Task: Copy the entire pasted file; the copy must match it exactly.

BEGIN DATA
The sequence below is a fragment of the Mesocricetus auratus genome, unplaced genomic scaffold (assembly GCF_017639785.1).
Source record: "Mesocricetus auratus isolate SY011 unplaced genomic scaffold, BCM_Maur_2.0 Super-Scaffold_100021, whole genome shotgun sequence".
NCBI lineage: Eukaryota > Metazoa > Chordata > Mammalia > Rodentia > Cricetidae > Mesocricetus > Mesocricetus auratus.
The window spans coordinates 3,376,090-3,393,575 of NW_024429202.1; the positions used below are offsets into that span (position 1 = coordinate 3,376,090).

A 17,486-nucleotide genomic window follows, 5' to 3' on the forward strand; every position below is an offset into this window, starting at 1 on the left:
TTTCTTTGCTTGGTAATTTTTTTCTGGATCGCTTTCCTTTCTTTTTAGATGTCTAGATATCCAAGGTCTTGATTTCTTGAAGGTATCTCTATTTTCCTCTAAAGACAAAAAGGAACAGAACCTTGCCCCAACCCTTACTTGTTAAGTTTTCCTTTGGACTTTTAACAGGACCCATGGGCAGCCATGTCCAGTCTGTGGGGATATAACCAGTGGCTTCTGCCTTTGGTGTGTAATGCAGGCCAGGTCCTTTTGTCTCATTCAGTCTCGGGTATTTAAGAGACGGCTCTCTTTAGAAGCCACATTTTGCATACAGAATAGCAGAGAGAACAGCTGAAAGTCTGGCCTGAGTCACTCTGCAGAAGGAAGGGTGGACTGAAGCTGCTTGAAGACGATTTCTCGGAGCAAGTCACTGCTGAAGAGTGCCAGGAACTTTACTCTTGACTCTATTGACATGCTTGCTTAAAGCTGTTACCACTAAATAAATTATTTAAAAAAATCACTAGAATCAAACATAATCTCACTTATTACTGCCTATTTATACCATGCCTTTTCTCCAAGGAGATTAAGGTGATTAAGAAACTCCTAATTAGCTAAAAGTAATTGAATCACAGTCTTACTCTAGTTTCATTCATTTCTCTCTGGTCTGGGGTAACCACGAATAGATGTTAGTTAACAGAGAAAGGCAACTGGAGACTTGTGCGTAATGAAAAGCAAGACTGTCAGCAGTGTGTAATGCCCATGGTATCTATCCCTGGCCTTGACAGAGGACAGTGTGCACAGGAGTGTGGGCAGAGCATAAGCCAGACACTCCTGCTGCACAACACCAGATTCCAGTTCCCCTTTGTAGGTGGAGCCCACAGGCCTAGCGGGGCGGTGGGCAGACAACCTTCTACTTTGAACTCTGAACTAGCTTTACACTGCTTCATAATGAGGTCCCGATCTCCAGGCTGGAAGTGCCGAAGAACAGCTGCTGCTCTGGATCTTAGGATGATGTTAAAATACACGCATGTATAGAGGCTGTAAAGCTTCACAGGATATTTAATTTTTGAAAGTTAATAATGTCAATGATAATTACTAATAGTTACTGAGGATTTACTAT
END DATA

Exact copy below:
The sequence below is a fragment of the Mesocricetus auratus genome, unplaced genomic scaffold (assembly GCF_017639785.1).
Source record: "Mesocricetus auratus isolate SY011 unplaced genomic scaffold, BCM_Maur_2.0 Super-Scaffold_100021, whole genome shotgun sequence".
NCBI lineage: Eukaryota > Metazoa > Chordata > Mammalia > Rodentia > Cricetidae > Mesocricetus > Mesocricetus auratus.
The window spans coordinates 3,376,090-3,393,575 of NW_024429202.1; the positions used below are offsets into that span (position 1 = coordinate 3,376,090).

A 17,486-nucleotide genomic window follows, 5' to 3' on the forward strand; every position below is an offset into this window, starting at 1 on the left:
TTTCTTTGCTTGGTAATTTTTTTCTGGATCGCTTTCCTTTCTTTTTAGATGTCTAGATATCCAAGGTCTTGATTTCTTGAAGGTATCTCTATTTTCCTCTAAAGACAAAAAGGAACAGAACCTTGCCCCAACCCTTACTTGTTAAGTTTTCCTTTGGACTTTTAACAGGACCCATGGGCAGCCATGTCCAGTCTGTGGGGATATAACCAGTGGCTTCTGCCTTTGGTGTGTAATGCAGGCCAGGTCCTTTTGTCTCATTCAGTCTCGGGTATTTAAGAGACGGCTCTCTTTAGAAGCCACATTTTGCATACAGAATAGCAGAGAGAACAGCTGAAAGTCTGGCCTGAGTCACTCTGCAGAAGGAAGGGTGGACTGAAGCTGCTTGAAGACGATTTCTCGGAGCAAGTCACTGCTGAAGAGTGCCAGGAACTTTACTCTTGACTCTATTGACATGCTTGCTTAAAGCTGTTACCACTAAATAAATTATTTAAAAAAATCACTAGAATCAAACATAATCTCACTTATTACTGCCTATTTATACCATGCCTTTTCTCCAAGGAGATTAAGGTGATTAAGAAACTCCTAATTAGCTAAAAGTAATTGAATCACAGTCTTACTCTAGTTTCATTCATTTCTCTCTGGTCTGGGGTAACCACGAATAGATGTTAGTTAACAGAGAAAGGCAACTGGAGACTTGTGCGTAATGAAAAGCAAGACTGTCAGCAGTGTGTAATGCCCATGGTATCTATCCCTGGCCTTGACAGAGGACAGTGTGCACAGGAGTGTGGGCAGAGCATAAGCCAGACACTCCTGCTGCACAACACCAGATTCCAGTTCCCCTTTGTAGGTGGAGCCCACAGGCCTAGCGGGGCGGTGGGCAGACAACCTTCTACTTTGAACTCTGAACTAGCTTTACACTGCTTCATAATGAGGTCCCGATCTCCAGGCTGGAAGTGCCGAAGAACAGCTGCTGCTCTGGATCTTAGGATGATGTTAAAATACACGCATGTATAGAGGCTGTAAAGCTTCACAGGATATTTAATTTTTGAAAGTTAATAATGTCAATGATAATTACTAATAGTTACTGAGGATTTACTAT